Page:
Methane emission was calculated for each experimental group as the average value of all visits to the GrowSafe feedlot during the finishing period. Animals from the experimental group A presented a mean methane emission of 179,1 g/day and a standard error of 26,18 g/day, while animals from the experimental group B presented a mean methane emission of 161 g/day and a standard variation of 26,05 g/day. Mixed Models showed that the difference in CH4 emission between experimental groups was significant (P<0.0001).
Taxonomic composition of the experimental group B
Herein, we will present only results concerning the taxonomic composition of dietary treatment group B. Please refer to  for an extensive exploration of the taxonomic diversity of the group A.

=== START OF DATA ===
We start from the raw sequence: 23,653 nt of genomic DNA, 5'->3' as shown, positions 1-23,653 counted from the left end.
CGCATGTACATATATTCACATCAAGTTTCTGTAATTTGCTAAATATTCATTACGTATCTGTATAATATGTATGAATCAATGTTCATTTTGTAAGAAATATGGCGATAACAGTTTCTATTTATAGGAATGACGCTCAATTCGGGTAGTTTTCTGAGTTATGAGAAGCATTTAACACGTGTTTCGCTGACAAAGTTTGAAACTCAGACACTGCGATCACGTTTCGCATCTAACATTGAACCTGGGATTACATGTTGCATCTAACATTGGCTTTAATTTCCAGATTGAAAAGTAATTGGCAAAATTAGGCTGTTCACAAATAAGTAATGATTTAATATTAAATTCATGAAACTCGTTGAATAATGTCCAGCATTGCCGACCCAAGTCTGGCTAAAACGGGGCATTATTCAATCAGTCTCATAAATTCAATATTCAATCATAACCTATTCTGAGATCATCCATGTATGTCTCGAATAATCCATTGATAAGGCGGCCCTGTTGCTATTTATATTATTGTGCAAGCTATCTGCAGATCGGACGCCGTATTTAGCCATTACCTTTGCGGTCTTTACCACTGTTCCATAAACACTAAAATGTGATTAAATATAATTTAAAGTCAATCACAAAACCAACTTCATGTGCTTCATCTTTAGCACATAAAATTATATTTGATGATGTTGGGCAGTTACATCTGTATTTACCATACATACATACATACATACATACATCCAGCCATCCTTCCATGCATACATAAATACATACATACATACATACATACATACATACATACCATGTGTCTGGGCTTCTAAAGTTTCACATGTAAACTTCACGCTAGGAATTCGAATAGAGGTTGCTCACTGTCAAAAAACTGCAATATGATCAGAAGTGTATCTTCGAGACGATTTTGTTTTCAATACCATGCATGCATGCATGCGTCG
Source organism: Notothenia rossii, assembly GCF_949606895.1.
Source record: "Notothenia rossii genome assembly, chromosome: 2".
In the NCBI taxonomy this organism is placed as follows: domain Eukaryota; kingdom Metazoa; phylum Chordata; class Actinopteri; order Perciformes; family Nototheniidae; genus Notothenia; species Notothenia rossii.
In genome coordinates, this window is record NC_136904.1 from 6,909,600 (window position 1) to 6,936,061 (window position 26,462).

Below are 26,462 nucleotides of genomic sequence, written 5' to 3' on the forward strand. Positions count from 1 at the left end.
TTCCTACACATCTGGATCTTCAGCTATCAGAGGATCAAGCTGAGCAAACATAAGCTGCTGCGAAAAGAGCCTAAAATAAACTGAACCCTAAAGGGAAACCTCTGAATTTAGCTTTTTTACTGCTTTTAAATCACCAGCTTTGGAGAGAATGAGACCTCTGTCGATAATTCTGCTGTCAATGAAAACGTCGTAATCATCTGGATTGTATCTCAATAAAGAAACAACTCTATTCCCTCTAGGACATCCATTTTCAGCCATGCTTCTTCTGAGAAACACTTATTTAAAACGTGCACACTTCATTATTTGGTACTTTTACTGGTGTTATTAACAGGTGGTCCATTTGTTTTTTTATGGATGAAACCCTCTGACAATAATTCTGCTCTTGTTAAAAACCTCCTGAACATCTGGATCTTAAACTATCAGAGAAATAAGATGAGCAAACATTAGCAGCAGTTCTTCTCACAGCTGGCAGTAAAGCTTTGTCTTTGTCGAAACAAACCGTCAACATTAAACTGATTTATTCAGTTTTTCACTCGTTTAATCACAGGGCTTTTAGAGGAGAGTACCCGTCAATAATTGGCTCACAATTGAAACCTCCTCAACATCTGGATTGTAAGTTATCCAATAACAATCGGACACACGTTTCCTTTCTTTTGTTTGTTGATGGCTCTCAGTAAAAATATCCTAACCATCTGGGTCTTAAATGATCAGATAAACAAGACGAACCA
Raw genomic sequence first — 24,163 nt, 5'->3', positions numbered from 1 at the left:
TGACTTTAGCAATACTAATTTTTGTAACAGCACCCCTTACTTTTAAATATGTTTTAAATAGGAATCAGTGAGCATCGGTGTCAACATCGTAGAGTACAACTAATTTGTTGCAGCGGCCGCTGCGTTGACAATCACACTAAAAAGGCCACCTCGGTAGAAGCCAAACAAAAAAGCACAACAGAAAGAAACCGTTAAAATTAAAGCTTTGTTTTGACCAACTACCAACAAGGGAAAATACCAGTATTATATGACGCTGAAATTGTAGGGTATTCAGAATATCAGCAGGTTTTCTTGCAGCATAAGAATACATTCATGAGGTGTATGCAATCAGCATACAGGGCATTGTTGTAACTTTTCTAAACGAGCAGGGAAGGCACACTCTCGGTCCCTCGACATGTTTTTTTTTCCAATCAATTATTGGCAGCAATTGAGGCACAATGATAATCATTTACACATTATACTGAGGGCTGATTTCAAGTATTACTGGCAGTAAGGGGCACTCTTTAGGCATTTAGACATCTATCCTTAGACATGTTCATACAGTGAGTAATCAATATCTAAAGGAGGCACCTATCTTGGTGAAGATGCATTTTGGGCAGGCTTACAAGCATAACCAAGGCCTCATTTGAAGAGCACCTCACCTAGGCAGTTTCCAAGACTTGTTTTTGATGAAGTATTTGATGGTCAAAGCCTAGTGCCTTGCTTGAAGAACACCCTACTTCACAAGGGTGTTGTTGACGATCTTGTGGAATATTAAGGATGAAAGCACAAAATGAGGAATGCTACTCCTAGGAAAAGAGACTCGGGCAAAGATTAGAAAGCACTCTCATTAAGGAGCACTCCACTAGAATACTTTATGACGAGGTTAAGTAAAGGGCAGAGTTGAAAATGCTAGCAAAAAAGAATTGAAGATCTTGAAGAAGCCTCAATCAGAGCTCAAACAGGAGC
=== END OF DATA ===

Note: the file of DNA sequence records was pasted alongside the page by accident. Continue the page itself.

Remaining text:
The phylum Bacteroidetes was the most relatively abundant bacterial phylum identified in the rumen microbiome (38.18% ± 3.86%), followed by Firmicutes (35.72%), Proteobacteria (8.96%), Sphirochaetes (5.40%) and Fibrobacteres (4.6%). Differently, the Phylum Firmicutes was the most abundant in the fecal microbiome (52.59%), followed by Bacteroidetes (30.87%), Proteobacteria (13.3%) and Tenericutes (1.31%). At the genus level, Prevotella was the most abundant genus in the rumen microbiome (19.87%), followed by Treponema (6.28%), Ruminobacter (5.78%), Fibrobacter (5.56%) and Christensenellaceae R-7 (5.56%). Conversely, the genus Ruminococcaceae UCG-005 was the most relatively abundant in the fecal microbiome (13.63%), followed by Succinivibrio (12.75%), Bacteroides (9.71%), Prevotella (6.69%) and Rikenellaceae RC9 (5.07%) (Figure 1).